We’re fickle creatures really: the number one way to motivate us to workout is a shiny new athleisure look. And yes, better health and all that is obviously an incentive too. But back to the clothes! Just like you need your daytime staples and nighttime showstoppers, what you wear for one activity will not always be appropriate for another.
Consider this your gym wear cheat sheet, in which we’ve done everything but the actual workout for you.
The beauty of these forms of movement is that minimal activewear is required. In most cases, you won’t even need footwear; hence taking classes before or after work is ideal. Who can argue with just throwing an easily foldable top/t-shirt, sports bra and leggings into their bag?
As there’s minimal sweating involved (unless you’ve a penchant for hot yoga) usually a tank in organic cotton or any kind of natural fabric will suffice. Generally speaking, a lot of people like something that’s airy and breathable, so look for details like low-cut sides or a scooped back.
Leggings-wise, for the past few years I have had an unwavering love for pairs by Girlfriend Collective. The fact that they’re made from recycled water bottles and produced in ethical factories is what first piqued my interest, but their insane softness and comfortably high-waisted fit sealed the deal. While they don’t currently ship their full collection (which goes up to size 6XL) to Ireland, you can order certain pieces from Reformation.
If you’re devoted to reformer Pilates or barre classes, remember that Amazon.co.uk is hard to beat for grippy socks.
Now we’re warming up. The premise of most gym or boutique fitness classes involves breaking a sweat. While comfort is key, we’re not talking raggedy old boyfriend tees here. Something that toes the line between not baggy and not too tight is the aim of the game here. Think: something that you’ll be OK jumping, squatting and (perhaps) crawling in.
Cotton isn’t the best idea. Remember getting into a pool with a t-shirt as a kid? You don’t want to replicate that feeling as a sweat-soaked adult. A gym top with mesh features or split hems is a good option, as it won’t trap perspiration.
High-waisted leggings are both flattering and practical for the many movements involved in a typical group fitness class. Look for extras like mesh behind the knee, sweat-wicking fabric and fast-dry options to keep you cool as a cucumber even when the cardio is making you want to cry.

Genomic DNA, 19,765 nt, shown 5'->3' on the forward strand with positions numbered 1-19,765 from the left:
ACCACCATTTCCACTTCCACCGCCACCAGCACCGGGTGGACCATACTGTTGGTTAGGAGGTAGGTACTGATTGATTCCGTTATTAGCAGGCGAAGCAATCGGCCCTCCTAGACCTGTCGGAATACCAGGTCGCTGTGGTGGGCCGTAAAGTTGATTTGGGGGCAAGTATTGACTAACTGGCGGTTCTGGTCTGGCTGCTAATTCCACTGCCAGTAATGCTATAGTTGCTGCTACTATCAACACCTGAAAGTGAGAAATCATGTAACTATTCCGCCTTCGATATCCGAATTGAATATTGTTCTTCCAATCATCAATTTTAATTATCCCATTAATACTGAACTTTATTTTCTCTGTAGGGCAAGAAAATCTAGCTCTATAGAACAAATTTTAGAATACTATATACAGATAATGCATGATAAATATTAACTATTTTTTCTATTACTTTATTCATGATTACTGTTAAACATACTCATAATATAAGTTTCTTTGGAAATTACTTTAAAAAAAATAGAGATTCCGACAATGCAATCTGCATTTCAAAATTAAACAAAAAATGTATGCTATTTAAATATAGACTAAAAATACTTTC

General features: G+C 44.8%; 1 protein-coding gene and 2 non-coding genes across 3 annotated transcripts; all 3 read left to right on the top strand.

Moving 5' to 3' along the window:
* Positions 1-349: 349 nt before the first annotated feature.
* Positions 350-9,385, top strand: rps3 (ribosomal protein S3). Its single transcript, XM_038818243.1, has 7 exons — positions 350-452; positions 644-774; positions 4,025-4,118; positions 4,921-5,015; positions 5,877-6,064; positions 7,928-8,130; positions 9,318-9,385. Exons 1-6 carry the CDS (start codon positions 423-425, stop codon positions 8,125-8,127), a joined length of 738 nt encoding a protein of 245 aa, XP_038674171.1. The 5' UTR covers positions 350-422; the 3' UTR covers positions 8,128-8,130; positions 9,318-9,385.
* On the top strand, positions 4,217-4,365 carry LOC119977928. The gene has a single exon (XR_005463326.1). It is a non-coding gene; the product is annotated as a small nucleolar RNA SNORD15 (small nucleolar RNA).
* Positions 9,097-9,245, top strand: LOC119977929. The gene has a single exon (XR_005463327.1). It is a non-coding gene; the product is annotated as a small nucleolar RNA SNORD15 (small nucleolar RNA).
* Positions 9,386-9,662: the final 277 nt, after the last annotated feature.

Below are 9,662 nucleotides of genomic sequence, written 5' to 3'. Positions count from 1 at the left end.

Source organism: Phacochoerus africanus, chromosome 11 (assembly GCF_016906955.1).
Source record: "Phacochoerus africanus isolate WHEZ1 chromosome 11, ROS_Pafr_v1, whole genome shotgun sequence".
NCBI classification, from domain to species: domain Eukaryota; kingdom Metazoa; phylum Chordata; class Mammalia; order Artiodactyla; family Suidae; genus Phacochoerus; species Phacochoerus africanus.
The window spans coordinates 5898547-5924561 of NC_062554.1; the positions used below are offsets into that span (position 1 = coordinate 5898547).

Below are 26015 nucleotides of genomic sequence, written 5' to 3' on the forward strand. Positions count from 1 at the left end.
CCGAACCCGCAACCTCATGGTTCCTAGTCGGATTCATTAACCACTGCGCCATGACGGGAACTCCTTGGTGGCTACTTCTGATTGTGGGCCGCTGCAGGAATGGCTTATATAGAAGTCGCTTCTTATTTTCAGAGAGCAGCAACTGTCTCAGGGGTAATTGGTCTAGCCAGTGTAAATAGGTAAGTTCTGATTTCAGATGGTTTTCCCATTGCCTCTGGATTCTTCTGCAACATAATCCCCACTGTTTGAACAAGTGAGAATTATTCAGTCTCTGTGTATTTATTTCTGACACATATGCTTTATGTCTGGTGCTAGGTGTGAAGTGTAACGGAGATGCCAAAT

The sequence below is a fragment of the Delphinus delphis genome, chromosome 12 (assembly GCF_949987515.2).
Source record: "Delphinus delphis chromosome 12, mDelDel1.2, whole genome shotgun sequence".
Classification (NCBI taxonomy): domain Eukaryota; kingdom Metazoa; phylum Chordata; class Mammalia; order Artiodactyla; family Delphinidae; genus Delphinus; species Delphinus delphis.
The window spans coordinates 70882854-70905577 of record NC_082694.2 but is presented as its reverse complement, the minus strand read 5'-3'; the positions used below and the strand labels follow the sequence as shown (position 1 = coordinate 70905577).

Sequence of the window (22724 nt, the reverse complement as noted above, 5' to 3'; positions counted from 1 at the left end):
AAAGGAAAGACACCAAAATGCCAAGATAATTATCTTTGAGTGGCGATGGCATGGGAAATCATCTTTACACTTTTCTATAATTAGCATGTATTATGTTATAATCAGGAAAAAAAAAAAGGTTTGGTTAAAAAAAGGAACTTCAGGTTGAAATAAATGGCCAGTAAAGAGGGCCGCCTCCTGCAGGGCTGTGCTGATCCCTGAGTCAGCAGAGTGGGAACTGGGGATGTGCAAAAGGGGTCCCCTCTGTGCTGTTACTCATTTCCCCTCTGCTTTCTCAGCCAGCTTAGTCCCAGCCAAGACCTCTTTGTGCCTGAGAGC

If you’re going to go HAM in a HIIT class, you need a shoe that works as hard as you do. While a traditional running shoe isn’t ideal, something light with cushion and support is still necessary.
I don’t know about you, but one class that’s sure to bring the heat for me is an indoor cycling one. Anything that promises ventilation should be top of your to buy list.
While spinning is lower impact on the body, a supportive sports bra is still a requisite. I probably don’t need to explain why, but for spin rookies, let it be known that a typical class involves your body bouncing up and down in the saddle like you’re on a space hopper. Protect your boobs.
If you’re so inclined, a pair of capri leggings are a great option to keep your hard-working, quick-moving legs as minimally restricted as possible.
Again, no matter your fitness level, sweating is on the agenda here. A tank or crop top in performance-wear fabric that wicks away moisture will leave you comfortable as you finish your last hill climb.
When it comes to running, virtually the only cost involved is what you spend on your gear. It’s wise to invest in shoes from a reputable brand and preferably in a gait analysis assessment in order to determine the best fit for your foot rotation.
Considering it was only invented in 1977 (!!!) a supportive sports bra is also a non-negotiable for female runners. There can be a bit of trial and error required when it comes to finding the quintessential shape and style for your body type, but if you’ve ever wondered what brands some of the world’s leading Olympians and marathon runners swear by, look no further than this article.
While many female runners opt for shorts, thanks to Irish temperatures, running tights are usually more necessary. Look for sweat wicking material and a snug fit, rather than ones that are skin tight.